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What we are Reading: GMO Quarterly


A lot of fund managers write letters, some of which like the one Buffett writes are widely anticipated & discussed threadbare once it’s out. The GMO Quarterly update while not having the following of Buffett still makes for a very good read.
The 1Q 2017 is out. One of the points he talks about is Asset Allocation and how the universally recognized 60 / 40 between Equity and Debt may still not help you sleep peacefully in the worst of times.
An investor holding a 60/40 S&P 500/Treasury bond portfolio in September 1929 would have had 39% of his money remaining by June of 1932. An investor holding 100% S&P Composite would have retained 18% of his money, and one leveraging his investment in the S&P 2:1 would have retained 1.8% of his money.  
One of the greatest crashes ever recorded was during the Great Depression. As the above quote showcases, anyone who had leveraged just 1 time would have lost everything while one who had a simple 60:40 asset allocation between Equity and Debt would have still seen a drawdown in excess of 60%.
Put selling which is akin to being long is assumed to be a high risk strategy with limited upside. After all, you get all the downside and none of the upside other than keeping the premium. On the other hand, buying Calls means you get all the upside and none of the downside other than the cost of the option itself. So, what is a better strategy?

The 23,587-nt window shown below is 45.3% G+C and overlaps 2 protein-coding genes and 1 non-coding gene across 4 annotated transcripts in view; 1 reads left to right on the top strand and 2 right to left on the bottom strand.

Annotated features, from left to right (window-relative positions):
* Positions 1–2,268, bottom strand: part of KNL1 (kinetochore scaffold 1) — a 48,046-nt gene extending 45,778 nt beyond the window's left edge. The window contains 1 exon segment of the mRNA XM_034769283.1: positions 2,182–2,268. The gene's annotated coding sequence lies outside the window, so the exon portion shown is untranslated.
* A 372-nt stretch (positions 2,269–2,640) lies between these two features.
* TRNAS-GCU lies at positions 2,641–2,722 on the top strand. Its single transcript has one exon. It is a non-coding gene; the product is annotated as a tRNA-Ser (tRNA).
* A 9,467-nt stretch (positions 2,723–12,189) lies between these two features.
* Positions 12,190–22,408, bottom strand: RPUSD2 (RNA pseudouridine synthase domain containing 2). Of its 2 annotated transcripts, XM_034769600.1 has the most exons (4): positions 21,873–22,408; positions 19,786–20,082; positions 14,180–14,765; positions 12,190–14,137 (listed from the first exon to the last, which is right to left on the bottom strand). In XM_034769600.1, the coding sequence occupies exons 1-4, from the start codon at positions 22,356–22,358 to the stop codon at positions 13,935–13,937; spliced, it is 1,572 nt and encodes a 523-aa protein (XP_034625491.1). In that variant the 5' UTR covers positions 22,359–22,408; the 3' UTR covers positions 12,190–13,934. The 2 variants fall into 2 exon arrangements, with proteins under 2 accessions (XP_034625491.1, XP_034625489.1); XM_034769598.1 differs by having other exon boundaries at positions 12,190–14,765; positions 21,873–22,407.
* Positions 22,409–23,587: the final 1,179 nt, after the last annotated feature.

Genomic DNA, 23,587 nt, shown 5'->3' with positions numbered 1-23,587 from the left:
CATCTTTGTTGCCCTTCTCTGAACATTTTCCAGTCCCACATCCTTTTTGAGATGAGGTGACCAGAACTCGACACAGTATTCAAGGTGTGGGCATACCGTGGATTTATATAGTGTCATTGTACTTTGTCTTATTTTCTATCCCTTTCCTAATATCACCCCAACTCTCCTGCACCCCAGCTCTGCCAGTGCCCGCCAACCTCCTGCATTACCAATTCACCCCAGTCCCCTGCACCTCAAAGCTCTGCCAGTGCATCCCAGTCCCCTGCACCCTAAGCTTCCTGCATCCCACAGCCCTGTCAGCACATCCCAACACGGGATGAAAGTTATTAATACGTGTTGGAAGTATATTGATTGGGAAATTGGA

What we are Reading: GMO Quarterly
This chart is truly surprising as much as it’s enlightening. While the safe strategy of buying calls doesn’t even beat returns of T-Bills, the un-safe strategy of selling naked puts gets one a return pretty close to the Total Return of the Index.
In India, the talk in recent times is how the market has run ahead of valuations and is pricey compared to its historical averages. The same aspect has been said of the US Markets for a longtime using ShillerCAPE.
But what if the new valuations are not due to bubbly valuations but due to re-rating of stocks thanks to better fundamentals?
Compared to the pre-1997 era, the margins have risen by about 30%. This is a large and sustained change. And remember, it is double counting: above-average profit margins times above-average multiples will give you very much above-average price to book ratios or price to replacement cost. Counterintuitively, if we need to sell at replacement cost (most people’s view of fair value), then above-normal margins must be multiplied by a below-average P/E ratio and vice versa.
So, without further ado, the Report (GMO Quarterly). It’s worth your time.


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